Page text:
Jeremy Littau is a former journalist, and an associate professor in the Department of Journalism and Communication. He specializes in digital media, and is an influential commentator on the business and practice of contemporary journalism. Acumen spoke with Littau about the challenges facing journalism today.

Acumen: As an opening example, what happened with the recent demise of the sports and more website Deadspin? The editors and writers at Deadspin walked out rather than follow the restrictive directives of the new management, an act you called “metal as hell.”
Littau: Deadspin was a part of Gawker media, which went out of business as a result of the Hulk Hogan sex tape lawsuit. That set up a series of dominoes that destabilized the whole operation and led to the sale of the Gawker properties to Univision. This took Deadspin out of the hands of an owner who had carefully cultivated an independent voice and brand. Then it was sold to Great Hill Partners, a hedge fund. Hedge funds are terrible for the business of journalism if you care about independence and speaking truth to power. They swoop in and buy up properties for pennies on the dollar, strip them for parts and close shop. And that’s what happened at Deadspin. The voice is gone and you can’t replace that.


Acumen: You described the decline of legacy journalism as a numbers game, as media organizations run into problems when they try to scale up. How does that happen?
Littau: Scale makes sense if you have no meaningful competition. Pre-internet, if you are in a small town in Missouri, for example, you can control the market. When you’re at scale, you’re doing everything and you’re competing with everyone across the country. The tertiary things that papers have always done—car reviews and crossword puzzles—get picked away by free websites and apps. So the value proposition for a local media outlet becomes quite small, but you still have these newspapers with overly leveraged debt from the buying sprees in the 1980s, and they need scale to pay that off. They’re in a catch-22 and it’s difficult for them to survive this environment.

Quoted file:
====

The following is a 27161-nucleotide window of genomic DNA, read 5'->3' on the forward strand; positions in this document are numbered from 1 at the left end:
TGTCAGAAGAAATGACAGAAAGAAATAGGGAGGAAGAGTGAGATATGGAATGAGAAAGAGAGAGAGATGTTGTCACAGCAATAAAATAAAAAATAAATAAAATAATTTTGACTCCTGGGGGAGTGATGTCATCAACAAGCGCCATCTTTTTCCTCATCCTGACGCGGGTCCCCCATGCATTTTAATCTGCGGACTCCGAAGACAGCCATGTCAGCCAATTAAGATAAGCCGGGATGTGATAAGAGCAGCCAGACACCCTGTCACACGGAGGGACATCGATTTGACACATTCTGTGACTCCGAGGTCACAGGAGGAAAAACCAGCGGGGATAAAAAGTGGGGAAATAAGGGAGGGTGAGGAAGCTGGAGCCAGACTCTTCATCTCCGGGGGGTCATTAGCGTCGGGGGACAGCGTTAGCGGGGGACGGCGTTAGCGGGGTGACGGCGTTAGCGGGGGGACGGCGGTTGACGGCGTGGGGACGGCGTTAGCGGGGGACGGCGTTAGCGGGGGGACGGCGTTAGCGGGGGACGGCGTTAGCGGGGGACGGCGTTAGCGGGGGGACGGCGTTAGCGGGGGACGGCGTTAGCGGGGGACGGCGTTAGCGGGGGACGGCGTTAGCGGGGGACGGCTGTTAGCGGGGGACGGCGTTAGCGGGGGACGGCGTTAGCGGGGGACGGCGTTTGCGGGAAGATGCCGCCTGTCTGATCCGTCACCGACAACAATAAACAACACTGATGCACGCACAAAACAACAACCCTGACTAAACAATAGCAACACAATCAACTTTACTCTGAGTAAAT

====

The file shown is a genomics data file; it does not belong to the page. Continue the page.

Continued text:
Acumen: What makes local journalism important, and why should people care? 
Littau: I tell my students that local government and local centers of power are where a lot of the corruption is. We tend to over-focus as a society on Washington because it’s a faraway place. It’s an abstraction to us, and it makes sense to shake our fist at the people in D.C. But we sometimes do that at the expense of paying attention to what's happening on the ground in our own communities. The most insidious, blatant corruption tends to happen right at the local level, and it takes a local news organization to be able to see that. The New York Times is not coming to save us.


Acumen: If you could recommend one thing that interested readers could do to strengthen local journalism in their area, what would it be?
Littau: As legacy media dies, a lot of what replaces it will look like journalism but not act like it, so we need to be smart about what good journalism is: a discipline rooted around the values of truth, independence and verification of everything we print. A year ago I would have told you subscribe to your local newspaper, but with the news last week of the big media mergers, I think they are on their last legs. In the long term, there are going to be things that spring up in place of the dying newspaper companies. If there is an entrepreneurial effort that is trying to fill that gap, that is where our money needs to be. If you see a startup that’s covering something that matters to you and is rooted in those things that define journalism, then figure out ways to support them. 


Editor’s note: This interview has been edited for length and clarity.